Thursday, April 12, 2012


Al had been dreaming of Salt Whistle Bay at Mayreau Island ever since we reached St Vincent. We had been there in our previous visit, so we had to come again. The passage was very pleasant, about four and half hours, except the very last bit, while passing by the Catholic Islands. The current was in our favour, winds strong and steady, while sailing on the highway between Bequia and Mayreau. It was funny to see that many boats were on a collision course with us coming from the other direction, but gave way to us probably because we were on the port-tack.

When we came close to the Catholic Islands, which had visible reefs extending towards the mouth of Salt Whistle Bay, a storm cell reached us, which changed the wind strength and direction. As well, strong currents started to push us onto the reefs. First thing to do was to drop the already double reefed sails. Waves were chirning like in a washing machine in that small area. Then we reached the lee of the island, and entered the bay, which was quite full. A boat-boy helped us get a mooring ball. We got used to getting this service lately; I did not fish for a ball for so long.

This bay is what the posters about Caribbean show; a light blue water, white sand, palm trees. The tip of the island is so narrow that windward side is two minutes away. One can see the raging waves on the other side while swimming in the calm water of the bay. Despite the concentration of the boats, the water looks clean, so we did not hesitate to swim, like all the other boaters. We are amazed about the chartered boats being full of children; it must be because of the Easter holiday. It is so entertaining to watch the children having fun in the water and on the trampolines of the catamarans, and listen to their laughter.

Al learned from the boat-boys that we could top-up our telephone sim-card at the village in Mayreau, which was supposed to be “twelve” (not ten or fifteen) minutes away, so we started. One of the young boys warned Al that the way was hard, but we did not falter. It was a concrete road going straight up to the mountain, so we were a bit out of breath at the top, but after sitting so long in the boat, it was a welcome change. However, when we got to the top, we saw that the village was close to the other bay, the road going sharply down. We passed some bar/restaurants, but could not see any grocery store, where the telephone cards could be sold. I saw a decent looking restaurant, and went in to ask about the place to get the card. It turned out that the owner of the place was selling them. Luck or sixth sense, I always know whom to ask! The young and cute islander girl told Al that the owner was not there at the moment, but she could ask her by phone. When Al gave his telephone number, which he had obtained in BVI, the lady first thought she could not help us, but after learning that it was a Lime (Caribbean supplier) number, she tried again and did it. Al was ecstatic!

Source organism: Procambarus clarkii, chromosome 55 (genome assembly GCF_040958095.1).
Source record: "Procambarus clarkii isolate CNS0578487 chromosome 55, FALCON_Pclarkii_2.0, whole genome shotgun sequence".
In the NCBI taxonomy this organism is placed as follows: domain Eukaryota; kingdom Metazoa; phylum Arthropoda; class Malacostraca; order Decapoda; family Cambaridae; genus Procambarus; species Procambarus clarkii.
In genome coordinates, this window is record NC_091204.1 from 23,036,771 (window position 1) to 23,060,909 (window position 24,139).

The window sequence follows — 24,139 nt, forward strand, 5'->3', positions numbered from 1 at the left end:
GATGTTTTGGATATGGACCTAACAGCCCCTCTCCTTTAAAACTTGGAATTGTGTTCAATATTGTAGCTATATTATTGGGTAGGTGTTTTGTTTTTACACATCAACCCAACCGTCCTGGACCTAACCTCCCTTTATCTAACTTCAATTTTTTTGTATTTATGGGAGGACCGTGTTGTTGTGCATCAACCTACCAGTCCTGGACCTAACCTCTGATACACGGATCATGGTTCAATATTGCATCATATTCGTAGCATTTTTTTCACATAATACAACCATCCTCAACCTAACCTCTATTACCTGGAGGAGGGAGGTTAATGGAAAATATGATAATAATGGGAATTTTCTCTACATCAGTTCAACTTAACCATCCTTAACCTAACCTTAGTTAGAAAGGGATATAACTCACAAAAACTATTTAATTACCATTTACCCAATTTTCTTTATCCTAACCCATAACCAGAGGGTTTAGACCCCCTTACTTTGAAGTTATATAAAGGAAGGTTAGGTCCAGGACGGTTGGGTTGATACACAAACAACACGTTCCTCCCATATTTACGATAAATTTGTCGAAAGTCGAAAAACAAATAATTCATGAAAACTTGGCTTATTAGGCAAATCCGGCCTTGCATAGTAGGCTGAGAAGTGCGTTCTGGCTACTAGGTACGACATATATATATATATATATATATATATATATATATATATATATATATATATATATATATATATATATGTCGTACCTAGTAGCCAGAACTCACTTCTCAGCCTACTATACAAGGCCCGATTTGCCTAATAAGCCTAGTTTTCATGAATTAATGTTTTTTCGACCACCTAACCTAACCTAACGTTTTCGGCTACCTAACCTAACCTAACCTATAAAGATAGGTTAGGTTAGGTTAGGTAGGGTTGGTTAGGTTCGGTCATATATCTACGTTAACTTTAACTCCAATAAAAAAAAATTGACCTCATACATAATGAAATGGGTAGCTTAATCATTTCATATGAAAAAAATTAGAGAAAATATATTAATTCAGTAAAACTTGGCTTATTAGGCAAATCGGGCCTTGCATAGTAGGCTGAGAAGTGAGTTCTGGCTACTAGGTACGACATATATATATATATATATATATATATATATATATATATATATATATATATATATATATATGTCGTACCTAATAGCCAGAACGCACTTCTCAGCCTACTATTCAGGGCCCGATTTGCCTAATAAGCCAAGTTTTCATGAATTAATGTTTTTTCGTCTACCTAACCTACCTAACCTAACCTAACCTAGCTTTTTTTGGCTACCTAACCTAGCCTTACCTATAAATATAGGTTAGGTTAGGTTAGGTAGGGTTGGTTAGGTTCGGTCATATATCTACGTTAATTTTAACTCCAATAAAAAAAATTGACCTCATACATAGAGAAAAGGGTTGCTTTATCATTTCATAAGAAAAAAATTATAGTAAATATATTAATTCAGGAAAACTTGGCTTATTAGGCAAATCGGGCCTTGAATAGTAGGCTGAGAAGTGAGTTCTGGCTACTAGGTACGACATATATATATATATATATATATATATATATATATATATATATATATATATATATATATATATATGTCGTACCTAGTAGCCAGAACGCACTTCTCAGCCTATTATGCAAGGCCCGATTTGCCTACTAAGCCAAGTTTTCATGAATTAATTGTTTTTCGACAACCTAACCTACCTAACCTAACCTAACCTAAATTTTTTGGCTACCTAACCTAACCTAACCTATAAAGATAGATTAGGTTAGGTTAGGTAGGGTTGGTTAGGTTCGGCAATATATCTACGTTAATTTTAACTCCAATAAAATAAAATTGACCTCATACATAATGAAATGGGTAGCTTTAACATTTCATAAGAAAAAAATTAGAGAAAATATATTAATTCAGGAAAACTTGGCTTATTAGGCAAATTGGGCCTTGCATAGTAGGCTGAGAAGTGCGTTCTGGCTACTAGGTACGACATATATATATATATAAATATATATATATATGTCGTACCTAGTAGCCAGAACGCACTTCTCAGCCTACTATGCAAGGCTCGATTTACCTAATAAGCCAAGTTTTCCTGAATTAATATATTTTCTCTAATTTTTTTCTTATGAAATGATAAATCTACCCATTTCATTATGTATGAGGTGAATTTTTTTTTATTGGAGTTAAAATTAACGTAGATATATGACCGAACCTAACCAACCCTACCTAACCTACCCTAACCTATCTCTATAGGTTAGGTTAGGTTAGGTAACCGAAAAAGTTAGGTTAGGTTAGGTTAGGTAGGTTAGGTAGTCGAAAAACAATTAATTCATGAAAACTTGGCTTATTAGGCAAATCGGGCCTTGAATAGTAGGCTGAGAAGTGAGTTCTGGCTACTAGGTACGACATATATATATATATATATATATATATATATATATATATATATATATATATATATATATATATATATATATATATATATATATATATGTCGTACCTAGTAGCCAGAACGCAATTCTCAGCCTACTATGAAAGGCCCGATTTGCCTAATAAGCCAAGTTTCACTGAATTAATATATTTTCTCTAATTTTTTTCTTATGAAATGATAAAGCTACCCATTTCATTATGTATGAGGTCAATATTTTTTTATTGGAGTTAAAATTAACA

That was the highlight of our first day here. We might spend another day, then pass to our destination, Grenada, the country of which starts at Carriacou Island. Al sent an e mail to the Grenada Marina located at St David’s Bay, Grenada to reserve a storage spot during the summer months, and immediately received confirmation. Their prices look reasonable, especially for the work we need done on the boat. First and foremost, we have to get the bottom of Ruyam II painted. We shall see.

In the second afternoon, we watched people coming to the bay to anchor, and got appalled by the mistakes some of them make. All the mooring balls are taken, so the newcomers try to anchor in the small spaces in between, or close to the reefs that line both sides of the bay. We saw one hitting a moored boat without any damage, thanks to the quick thinking wife of the owner who put a fender to its side, seconds before the impact. The same boat was almost hit from the other side, this time by a chartered boat with a hired skipper. The same lady came to the side and said something to the skipper (I presume she asked the skipper to change the position of the anchor or something), but he shrugged his shoulders, and just put a fender to the side. I could not believe that people could be so irresponsible. I really felt sorry for that lady, who became extremely uncomfortable, standing at the side to keep a watch. Moments later a big mono-hull appeared on our starboard side, almost touching us. It was Al’s turn to run for a fender. Both of us shouted that it was not a good place for them to anchor in such close proximity, but they laughed and promised to monitor it. Then I took a picture of their boat to have a reference, capturing their name. I think that scared them, because they left immediately afterwards. I do not want to stay here anymore; we need peace of mind while sleeping.

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